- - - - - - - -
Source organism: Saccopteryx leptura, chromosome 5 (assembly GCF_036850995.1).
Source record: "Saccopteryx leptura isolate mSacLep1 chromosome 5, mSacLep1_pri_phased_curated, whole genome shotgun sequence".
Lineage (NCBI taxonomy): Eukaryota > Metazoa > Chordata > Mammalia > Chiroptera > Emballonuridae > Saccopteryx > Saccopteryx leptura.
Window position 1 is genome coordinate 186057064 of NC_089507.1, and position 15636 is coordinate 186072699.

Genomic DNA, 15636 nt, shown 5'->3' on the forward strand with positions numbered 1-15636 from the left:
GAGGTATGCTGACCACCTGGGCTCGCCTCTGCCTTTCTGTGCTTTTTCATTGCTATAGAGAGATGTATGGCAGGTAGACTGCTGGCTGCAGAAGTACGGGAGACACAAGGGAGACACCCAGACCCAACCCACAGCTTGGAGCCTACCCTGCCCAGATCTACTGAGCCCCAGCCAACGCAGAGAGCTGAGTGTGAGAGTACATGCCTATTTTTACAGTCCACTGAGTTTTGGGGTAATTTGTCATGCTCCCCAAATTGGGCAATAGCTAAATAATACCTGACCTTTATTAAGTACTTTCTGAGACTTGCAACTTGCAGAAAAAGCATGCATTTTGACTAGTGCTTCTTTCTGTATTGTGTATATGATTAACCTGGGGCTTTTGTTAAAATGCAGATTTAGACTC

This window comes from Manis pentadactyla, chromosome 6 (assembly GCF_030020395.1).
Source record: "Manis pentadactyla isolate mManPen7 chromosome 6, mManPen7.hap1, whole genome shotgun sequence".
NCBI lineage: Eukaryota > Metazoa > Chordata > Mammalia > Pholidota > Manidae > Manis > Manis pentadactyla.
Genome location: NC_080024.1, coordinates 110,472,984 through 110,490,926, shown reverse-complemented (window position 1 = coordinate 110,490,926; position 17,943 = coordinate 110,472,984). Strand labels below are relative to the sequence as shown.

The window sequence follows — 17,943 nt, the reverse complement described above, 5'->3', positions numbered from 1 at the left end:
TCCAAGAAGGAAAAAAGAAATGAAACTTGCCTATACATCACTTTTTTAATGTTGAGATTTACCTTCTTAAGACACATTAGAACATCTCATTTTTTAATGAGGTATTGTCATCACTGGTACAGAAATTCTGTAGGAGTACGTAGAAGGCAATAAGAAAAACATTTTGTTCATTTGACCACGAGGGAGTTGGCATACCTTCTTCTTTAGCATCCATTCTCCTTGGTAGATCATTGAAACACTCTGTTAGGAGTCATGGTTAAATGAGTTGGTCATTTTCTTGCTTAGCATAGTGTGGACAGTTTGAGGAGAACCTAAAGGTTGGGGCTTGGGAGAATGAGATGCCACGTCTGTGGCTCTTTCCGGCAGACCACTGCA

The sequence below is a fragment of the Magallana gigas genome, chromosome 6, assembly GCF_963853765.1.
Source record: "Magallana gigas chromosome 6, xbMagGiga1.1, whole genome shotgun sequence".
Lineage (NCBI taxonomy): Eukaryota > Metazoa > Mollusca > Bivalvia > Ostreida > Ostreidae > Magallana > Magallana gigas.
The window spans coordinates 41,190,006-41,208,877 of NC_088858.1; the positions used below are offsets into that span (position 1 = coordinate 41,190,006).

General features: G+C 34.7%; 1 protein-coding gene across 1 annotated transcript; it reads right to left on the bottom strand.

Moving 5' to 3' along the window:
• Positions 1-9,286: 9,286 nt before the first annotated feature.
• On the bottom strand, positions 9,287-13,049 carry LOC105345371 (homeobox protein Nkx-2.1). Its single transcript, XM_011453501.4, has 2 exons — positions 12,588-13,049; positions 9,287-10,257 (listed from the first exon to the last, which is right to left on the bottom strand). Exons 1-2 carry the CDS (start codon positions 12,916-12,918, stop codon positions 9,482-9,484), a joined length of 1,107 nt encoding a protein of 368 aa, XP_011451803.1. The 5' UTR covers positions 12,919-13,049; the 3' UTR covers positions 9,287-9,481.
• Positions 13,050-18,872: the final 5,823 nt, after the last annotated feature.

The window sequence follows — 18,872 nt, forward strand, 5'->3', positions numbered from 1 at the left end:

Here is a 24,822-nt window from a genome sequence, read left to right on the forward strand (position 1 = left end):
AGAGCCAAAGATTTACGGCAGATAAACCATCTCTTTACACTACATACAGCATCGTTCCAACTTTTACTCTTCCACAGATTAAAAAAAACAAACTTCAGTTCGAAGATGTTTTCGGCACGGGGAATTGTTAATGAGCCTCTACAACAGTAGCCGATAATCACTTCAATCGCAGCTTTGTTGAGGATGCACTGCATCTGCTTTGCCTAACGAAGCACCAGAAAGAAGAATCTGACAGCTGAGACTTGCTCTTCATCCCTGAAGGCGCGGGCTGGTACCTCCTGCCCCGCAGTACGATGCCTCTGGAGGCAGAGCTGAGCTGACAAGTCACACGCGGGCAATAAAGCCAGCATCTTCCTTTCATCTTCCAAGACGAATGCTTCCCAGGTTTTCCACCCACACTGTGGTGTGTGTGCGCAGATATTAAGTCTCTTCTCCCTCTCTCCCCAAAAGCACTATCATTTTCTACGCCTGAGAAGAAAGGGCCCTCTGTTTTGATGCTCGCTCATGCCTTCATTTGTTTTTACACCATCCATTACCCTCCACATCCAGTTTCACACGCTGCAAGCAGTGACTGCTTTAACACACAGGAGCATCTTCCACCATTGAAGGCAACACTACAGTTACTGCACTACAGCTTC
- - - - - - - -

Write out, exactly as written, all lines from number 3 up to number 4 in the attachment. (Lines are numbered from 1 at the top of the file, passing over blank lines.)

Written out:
Lineage (NCBI taxonomy): Eukaryota > Metazoa > Chordata > Mammalia > Chiroptera > Emballonuridae > Saccopteryx > Saccopteryx leptura.
Window position 1 is genome coordinate 186057064 of NC_089507.1, and position 15636 is coordinate 186072699.